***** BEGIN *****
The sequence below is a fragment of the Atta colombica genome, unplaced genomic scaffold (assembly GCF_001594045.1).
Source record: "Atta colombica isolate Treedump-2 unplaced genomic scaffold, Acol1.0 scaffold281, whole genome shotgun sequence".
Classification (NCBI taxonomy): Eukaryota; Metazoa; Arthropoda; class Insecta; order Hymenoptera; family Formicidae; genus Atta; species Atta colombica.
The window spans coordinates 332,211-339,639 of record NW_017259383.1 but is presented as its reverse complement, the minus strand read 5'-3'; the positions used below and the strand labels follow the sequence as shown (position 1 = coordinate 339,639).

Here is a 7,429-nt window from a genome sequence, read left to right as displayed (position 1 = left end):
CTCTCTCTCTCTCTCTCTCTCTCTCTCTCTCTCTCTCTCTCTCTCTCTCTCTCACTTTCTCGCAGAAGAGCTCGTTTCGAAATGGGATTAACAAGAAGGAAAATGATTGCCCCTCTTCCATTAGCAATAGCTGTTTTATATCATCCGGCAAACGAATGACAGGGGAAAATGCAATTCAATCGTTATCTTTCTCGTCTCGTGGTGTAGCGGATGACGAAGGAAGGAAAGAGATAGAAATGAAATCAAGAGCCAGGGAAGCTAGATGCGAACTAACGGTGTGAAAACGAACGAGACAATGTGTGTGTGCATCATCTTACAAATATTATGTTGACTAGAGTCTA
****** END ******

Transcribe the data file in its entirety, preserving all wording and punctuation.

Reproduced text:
The sequence below is a fragment of the Atta colombica genome, unplaced genomic scaffold (assembly GCF_001594045.1).
Source record: "Atta colombica isolate Treedump-2 unplaced genomic scaffold, Acol1.0 scaffold281, whole genome shotgun sequence".
Classification (NCBI taxonomy): Eukaryota; Metazoa; Arthropoda; class Insecta; order Hymenoptera; family Formicidae; genus Atta; species Atta colombica.
The window spans coordinates 332,211-339,639 of record NW_017259383.1 but is presented as its reverse complement, the minus strand read 5'-3'; the positions used below and the strand labels follow the sequence as shown (position 1 = coordinate 339,639).

Here is a 7,429-nt window from a genome sequence, read left to right as displayed (position 1 = left end):
CTCTCTCTCTCTCTCTCTCTCTCTCTCTCTCTCTCTCTCTCTCTCTCTCTCTCACTTTCTCGCAGAAGAGCTCGTTTCGAAATGGGATTAACAAGAAGGAAAATGATTGCCCCTCTTCCATTAGCAATAGCTGTTTTATATCATCCGGCAAACGAATGACAGGGGAAAATGCAATTCAATCGTTATCTTTCTCGTCTCGTGGTGTAGCGGATGACGAAGGAAGGAAAGAGATAGAAATGAAATCAAGAGCCAGGGAAGCTAGATGCGAACTAACGGTGTGAAAACGAACGAGACAATGTGTGTGTGCATCATCTTACAAATATTATGTTGACTAGAGTCTA